Homeowners are typically advised not to spend more than 30% of their income on housing, but when most financial experts figure that limit, theyre only including a mortgage payment, property taxes, and insurance. While its true that home maintenance costs are far less fixed than the aforementioned, if you want to play it safe, youd be wise to limit your total housing costs to 30% of your take-home pay or less.
Of course, if youre first buying a home, you may not know how much annual maintenance will run you. But if you use the data above, you can do your best to anticipate the cost of upkeep.
Lets say you buy a $300,000 home thats on the older side. You might choose to be conservative and assume youll spend 4% of your propertys value, or $1,000 a month, on maintenance. Now lets assume your monthly mortgage payment is $1,120, your property taxes total $300 a month, and your homeowners insurance costs $80 a month. Without your maintenance costs, youre looking at just $1,500 a month, but when you factor in those estimated maintenance costs, that figure jumps to $2,500 a month. Yikes. And if youre only bringing home $5,000 a month, $2,500 is probably too much to spend on housing — even though that initial $1,500 wouldve put you right at that 30% threshold.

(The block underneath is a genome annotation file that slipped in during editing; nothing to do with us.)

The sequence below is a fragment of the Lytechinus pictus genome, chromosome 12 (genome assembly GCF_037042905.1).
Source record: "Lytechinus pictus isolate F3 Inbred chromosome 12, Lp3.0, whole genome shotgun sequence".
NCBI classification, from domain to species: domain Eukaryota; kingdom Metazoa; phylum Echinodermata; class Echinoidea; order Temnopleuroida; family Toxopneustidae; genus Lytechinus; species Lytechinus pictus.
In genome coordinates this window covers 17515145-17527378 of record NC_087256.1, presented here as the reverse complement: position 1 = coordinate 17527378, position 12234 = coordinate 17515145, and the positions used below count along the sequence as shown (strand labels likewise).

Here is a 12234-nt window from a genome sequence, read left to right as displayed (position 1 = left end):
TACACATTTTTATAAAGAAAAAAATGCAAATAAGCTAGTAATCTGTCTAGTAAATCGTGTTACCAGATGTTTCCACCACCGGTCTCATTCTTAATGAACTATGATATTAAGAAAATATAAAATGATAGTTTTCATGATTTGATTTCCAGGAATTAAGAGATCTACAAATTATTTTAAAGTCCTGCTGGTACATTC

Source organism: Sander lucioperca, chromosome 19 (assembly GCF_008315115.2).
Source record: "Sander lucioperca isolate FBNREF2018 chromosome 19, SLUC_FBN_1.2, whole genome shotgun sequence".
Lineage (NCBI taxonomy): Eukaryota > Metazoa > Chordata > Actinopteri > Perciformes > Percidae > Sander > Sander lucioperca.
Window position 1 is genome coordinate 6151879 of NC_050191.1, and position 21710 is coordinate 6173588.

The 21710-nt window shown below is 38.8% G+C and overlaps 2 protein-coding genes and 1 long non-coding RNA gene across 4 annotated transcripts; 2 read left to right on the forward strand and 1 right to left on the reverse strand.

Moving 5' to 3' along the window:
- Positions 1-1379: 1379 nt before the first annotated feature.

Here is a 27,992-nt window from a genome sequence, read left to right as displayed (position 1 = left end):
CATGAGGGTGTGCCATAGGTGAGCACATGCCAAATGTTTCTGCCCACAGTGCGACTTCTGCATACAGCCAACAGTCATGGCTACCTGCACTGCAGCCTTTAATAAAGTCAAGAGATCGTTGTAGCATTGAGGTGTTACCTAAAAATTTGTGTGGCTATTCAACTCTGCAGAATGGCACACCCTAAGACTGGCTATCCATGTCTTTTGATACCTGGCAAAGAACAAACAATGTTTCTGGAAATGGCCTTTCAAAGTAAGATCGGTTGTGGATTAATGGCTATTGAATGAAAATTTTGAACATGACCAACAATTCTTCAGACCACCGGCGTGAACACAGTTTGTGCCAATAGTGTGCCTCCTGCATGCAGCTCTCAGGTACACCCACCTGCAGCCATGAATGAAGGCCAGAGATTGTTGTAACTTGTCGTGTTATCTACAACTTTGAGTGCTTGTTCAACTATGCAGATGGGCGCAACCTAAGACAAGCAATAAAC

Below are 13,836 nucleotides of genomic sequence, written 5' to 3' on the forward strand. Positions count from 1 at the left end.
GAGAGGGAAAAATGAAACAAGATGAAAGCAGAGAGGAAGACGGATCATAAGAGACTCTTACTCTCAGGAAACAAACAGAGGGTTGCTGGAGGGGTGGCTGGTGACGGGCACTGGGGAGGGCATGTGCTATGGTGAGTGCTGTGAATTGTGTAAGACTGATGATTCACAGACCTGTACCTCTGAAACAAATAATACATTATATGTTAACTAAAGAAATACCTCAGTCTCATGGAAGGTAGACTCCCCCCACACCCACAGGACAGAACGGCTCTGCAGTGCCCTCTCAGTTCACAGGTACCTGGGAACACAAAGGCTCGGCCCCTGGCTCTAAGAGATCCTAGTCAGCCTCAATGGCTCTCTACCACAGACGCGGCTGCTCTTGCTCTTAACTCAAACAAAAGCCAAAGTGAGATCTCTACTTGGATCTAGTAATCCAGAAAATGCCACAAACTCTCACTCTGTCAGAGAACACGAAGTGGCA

You need emergency savings
Another must-do before buying a home, regardless of its associated maintenance costs, is to build an emergency fund with enough cash to cover six months of living expenses. Again, most financial experts will tell you to aim for three to six months of expenses. But if youre a homeowner, youd be wise to target the high end of that range — because you never know what outrageous expense might come your way, and you cant afford to get caught off guard.